Whoever wishes to become great among you must be your servant.Mark 10:43
Today’s gospel reading, Mark 10:35-45, asks and answers the question: how does one become great? There have been any number of celebrities over the years who have been considered great. I remember when I was younger, the great hockey player, Wayne Gretzky, was actually nicknamed, “The Great One.” Others have been called that, too. The baseball player, Roberto Clemente. The comedian, Jackie Gleason. Nowadays, it is rather trendy to call great athletes (like Simone Biles or Tom Brady) the “GOAT”, an acronym for “Greatest of All Time.” But what does it mean to be great in God’s eyes? That’s the real question for us, isn’t it?
James and John and Their Quest for Greatness
Today’s gospel reading begins with two of Jesus’ disciples grasping for greatness, as they understand it. James and John want to sit at Jesus’ right hand and his left when he comes into his glory. They want to be great in the Kingdom of Heaven. But they clearly don’t know what that means. Jesus offers them a path to greatness, but it is a very different path than the one they had in mind. He calls his disciples together and says to them,
“Whoever wishes to become great among you must be your servant, and whoever wishes to be first among you must be slave of all. For the Son of Man came not to be served but to serve, and to give his life as a ransom for many.” – Mark 10:43-45
Serving others, Jesus tells us, is the path to true greatness. And Jesus offers his own life as a model of becoming great by serving.
Jesus is not usually called “The Great One,” or the “GOAT.” But there can be no doubt that no single person has altered the course of world history more than Jesus. Even non-Christians would agree to that. Jesus was great by almost any standard. But in this gospel reading, he does something quite radical: He redefines greatness for us all. He tells us that the path to true greatness lies in service. And he not only teaches us this new path to greatness; he lives it: The Son of Man came not to be served but to serve.
When you think about Jesus’ life, it is marked over and over again, not by worldly greatness, but by humility. God’s Son could have been born anywhere. But he was born in the small town of Bethlehem. His first bed was a feeding trough for animals, because there was no room for him and his family in the inn. Jesus grew up in the small, unimportant town of Nazareth. Even one of his future disciples would ask, “Can anything good come out of Nazareth?” Jesus was not trained to be a religious leader. He was the son of a carpenter, and was being trained to do that. He spent the first thirty years of his life unnoticed by anyone. Even when he began his public ministry, he went about the countryside of Israel, not seeking greatness; but serving, and teaching; and preaching. After three years, he went to Jerusalem, not to be received as a great king, but to be handed over to death. He washed his disciples’ feet. He allowed himself to be arrested, tortured, and humiliated on the cross. He died a shameful death.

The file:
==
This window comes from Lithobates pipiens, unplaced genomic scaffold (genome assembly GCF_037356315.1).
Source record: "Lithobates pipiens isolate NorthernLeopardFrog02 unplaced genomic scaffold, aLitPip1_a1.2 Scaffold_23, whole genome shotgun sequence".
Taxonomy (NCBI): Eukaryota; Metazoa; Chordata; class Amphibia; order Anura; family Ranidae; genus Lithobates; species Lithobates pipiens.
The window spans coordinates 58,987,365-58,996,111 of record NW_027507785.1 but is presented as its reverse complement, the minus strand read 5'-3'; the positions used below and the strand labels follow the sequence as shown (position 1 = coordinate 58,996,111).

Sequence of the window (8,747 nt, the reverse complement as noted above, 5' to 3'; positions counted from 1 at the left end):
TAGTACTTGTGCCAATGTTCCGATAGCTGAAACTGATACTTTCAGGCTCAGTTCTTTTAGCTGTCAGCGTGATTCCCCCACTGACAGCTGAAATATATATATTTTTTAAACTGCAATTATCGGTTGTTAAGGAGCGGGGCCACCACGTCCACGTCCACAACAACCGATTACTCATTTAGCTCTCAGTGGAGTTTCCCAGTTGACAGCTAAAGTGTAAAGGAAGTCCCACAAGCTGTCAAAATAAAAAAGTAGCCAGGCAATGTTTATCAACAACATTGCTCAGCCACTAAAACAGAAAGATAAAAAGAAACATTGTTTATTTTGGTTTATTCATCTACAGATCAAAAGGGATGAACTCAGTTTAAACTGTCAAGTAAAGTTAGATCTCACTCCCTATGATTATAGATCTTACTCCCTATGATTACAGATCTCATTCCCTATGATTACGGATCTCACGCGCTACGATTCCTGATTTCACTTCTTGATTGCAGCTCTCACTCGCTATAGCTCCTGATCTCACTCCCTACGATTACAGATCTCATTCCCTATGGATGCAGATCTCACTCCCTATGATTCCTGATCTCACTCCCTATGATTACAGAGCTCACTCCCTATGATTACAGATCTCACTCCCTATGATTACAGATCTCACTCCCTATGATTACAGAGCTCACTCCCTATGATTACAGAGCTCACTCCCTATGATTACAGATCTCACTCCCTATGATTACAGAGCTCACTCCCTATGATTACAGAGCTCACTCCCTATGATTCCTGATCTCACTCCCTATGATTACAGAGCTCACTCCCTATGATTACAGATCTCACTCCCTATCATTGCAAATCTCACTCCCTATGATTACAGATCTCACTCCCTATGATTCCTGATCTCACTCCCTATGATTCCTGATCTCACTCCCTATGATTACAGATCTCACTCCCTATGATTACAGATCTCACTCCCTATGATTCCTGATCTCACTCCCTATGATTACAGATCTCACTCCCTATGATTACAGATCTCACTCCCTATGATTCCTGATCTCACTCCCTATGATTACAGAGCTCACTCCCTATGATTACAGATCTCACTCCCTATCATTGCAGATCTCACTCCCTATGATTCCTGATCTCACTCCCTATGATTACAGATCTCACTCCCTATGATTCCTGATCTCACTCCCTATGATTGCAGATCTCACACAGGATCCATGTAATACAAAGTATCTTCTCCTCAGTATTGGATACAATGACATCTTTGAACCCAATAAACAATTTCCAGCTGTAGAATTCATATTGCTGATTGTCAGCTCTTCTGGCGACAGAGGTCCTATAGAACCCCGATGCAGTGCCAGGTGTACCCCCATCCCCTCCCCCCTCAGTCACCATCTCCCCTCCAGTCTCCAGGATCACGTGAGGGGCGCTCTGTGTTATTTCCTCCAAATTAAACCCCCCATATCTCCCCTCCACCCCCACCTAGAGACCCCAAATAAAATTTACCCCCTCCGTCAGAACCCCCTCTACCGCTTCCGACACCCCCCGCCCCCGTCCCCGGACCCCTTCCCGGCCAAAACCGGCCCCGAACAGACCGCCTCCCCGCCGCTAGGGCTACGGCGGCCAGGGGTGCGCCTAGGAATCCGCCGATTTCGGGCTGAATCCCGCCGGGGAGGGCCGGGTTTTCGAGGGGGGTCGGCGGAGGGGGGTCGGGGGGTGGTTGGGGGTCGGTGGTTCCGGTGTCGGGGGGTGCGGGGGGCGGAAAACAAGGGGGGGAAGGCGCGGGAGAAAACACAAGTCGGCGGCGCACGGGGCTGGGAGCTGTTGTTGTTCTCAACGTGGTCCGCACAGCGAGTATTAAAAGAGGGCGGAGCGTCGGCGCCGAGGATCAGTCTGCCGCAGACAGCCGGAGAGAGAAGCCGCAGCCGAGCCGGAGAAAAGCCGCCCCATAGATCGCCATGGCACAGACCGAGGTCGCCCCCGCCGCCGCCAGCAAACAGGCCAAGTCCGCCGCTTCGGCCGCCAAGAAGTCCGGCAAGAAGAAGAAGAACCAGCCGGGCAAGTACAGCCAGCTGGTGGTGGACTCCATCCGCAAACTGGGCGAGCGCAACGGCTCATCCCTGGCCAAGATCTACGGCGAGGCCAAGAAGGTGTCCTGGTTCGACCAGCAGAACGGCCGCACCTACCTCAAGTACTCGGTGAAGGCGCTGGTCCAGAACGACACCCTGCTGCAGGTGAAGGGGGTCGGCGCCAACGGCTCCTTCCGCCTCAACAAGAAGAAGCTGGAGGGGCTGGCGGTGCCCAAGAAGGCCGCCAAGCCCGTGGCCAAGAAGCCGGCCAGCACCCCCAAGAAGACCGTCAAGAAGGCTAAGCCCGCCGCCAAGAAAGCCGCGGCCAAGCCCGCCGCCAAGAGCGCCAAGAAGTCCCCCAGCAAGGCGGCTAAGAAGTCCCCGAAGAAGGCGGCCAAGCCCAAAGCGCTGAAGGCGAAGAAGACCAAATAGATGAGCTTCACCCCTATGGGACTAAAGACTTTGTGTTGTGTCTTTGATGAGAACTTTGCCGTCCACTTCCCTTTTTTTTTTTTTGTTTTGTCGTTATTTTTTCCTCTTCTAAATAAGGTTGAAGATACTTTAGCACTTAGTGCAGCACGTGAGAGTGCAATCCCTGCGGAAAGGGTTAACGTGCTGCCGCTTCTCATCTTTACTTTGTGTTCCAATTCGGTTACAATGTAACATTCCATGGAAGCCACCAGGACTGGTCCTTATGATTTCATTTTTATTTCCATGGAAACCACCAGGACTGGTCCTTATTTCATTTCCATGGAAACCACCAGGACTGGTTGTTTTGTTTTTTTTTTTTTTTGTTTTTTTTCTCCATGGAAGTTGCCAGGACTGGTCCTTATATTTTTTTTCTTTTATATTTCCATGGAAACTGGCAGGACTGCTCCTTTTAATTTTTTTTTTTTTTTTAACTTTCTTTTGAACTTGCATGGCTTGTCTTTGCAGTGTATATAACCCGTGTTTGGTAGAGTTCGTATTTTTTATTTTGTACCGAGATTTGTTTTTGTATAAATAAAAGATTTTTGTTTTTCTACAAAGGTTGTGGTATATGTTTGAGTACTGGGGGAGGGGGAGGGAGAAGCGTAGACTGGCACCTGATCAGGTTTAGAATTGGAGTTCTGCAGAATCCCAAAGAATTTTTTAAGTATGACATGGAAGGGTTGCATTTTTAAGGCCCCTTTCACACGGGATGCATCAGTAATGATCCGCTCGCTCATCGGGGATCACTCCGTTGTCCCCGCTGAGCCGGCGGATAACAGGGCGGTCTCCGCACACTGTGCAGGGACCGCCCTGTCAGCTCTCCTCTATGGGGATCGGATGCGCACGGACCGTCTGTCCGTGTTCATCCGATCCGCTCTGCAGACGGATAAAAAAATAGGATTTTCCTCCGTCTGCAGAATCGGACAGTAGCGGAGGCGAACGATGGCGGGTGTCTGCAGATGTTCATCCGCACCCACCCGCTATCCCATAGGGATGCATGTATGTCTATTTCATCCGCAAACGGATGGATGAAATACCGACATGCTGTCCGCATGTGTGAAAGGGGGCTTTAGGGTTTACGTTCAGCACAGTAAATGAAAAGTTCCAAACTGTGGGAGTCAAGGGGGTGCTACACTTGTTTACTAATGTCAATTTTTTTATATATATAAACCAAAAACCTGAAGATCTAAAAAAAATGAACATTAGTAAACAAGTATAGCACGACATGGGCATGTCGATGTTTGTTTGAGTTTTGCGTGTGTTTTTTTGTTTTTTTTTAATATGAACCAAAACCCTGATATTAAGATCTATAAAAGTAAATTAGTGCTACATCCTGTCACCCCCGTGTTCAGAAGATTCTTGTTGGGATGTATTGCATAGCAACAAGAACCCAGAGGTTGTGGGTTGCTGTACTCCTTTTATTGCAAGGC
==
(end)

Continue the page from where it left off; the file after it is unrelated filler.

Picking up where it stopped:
Why did he do all of this? Because the Son of Man came not to be served but to serve, and to give his life for us. Jesus’ life was always great in the eyes of his heavenly Father. But not so to the world.
The world has always had a different idea of what it means to be great. And so did Jesus’ own disciples. Jesus came not to be served, but to serve. And he invites us, his followers, to do the same. To serve others. To spend our lives looking for opportunities to give to others what Jesus has given to us.
This is so counter-cultural, isn’t it? When you look around our world today, clearly the more popular choice is to be served. Most vacation destinations don’t try to lure us by inviting us to come and cook our own meals, or clean our own rooms. Most restaurants don’t try to attract customers by telling them that they can wash their own dishes. In the eyes of the world, the path to greatness clearly lies in being served in more and more ways. We can be assured that we have made it when we spend our lives being served by others. But even for people who achieve that goal, they are often left with an emptiness in their lives. Being served by others may make us comfortable, but it doesn’t appear to make us happy.